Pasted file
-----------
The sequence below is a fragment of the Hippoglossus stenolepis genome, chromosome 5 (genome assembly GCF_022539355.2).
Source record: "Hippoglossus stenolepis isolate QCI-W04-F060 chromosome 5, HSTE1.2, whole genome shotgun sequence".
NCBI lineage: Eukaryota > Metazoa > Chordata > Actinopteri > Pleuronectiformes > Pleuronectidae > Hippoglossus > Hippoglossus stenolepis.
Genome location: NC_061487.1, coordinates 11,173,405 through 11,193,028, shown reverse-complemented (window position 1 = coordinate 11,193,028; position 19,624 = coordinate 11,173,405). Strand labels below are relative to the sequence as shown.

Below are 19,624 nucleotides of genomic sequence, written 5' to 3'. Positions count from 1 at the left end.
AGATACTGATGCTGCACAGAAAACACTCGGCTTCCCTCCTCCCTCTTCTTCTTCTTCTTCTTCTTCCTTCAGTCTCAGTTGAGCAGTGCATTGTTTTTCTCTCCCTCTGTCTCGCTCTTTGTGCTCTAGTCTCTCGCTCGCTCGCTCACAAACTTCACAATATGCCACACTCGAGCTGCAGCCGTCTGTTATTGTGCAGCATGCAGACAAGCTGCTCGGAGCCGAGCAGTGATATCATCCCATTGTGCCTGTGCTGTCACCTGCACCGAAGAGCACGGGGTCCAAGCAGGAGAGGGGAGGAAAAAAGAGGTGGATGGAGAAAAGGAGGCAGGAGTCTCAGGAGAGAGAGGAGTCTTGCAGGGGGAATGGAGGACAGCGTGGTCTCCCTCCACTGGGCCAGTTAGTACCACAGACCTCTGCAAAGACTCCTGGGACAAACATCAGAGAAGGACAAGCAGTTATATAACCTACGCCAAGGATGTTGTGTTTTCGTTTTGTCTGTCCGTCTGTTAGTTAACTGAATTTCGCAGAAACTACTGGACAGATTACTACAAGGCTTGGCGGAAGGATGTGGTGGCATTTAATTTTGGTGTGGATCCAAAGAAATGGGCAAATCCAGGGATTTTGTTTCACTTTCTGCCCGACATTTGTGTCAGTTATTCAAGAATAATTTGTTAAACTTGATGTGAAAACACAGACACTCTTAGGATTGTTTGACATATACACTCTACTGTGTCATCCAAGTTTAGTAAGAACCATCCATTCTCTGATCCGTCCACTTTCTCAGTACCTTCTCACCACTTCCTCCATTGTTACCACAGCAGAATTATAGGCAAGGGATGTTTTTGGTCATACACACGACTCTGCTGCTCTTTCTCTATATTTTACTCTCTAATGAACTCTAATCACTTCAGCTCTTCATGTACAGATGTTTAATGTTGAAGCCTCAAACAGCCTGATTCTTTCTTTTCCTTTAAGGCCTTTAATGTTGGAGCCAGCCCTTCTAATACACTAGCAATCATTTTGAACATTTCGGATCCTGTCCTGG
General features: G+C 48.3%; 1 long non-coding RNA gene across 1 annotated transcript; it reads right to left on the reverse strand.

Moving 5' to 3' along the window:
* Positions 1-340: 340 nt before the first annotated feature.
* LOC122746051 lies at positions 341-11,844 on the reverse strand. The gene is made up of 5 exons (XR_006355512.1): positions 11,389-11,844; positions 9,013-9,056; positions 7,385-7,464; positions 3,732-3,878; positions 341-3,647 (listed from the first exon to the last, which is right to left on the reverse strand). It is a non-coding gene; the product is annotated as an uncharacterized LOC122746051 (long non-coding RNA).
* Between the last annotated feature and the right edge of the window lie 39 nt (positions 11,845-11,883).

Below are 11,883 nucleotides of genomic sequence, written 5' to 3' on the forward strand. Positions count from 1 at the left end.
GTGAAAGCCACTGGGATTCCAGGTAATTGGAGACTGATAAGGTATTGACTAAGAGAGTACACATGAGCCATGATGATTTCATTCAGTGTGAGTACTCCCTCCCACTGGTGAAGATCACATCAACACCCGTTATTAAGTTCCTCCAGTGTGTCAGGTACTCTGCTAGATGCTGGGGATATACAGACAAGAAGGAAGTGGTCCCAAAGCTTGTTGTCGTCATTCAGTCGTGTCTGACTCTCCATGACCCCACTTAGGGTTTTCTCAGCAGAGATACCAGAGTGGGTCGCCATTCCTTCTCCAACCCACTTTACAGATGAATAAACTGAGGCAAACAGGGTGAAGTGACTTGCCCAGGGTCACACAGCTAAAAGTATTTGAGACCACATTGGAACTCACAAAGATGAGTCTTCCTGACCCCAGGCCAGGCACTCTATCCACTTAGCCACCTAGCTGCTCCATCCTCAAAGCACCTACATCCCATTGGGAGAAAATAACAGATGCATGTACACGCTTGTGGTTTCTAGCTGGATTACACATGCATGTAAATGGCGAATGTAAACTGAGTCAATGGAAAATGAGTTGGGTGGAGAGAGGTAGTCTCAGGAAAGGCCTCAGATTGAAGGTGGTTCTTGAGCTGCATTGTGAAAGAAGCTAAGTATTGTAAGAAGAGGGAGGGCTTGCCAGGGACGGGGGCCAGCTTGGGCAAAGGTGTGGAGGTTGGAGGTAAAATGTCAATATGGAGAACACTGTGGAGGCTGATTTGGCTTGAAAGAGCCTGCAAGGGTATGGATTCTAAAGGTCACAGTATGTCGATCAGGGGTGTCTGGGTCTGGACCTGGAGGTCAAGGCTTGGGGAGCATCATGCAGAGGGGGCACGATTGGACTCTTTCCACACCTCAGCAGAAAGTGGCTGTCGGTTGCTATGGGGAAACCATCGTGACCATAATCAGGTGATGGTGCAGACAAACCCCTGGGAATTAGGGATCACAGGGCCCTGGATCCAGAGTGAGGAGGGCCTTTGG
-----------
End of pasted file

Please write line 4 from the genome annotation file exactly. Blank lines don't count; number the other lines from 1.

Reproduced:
Genome location: NC_061487.1, coordinates 11,173,405 through 11,193,028, shown reverse-complemented (window position 1 = coordinate 11,193,028; position 19,624 = coordinate 11,173,405). Strand labels below are relative to the sequence as shown.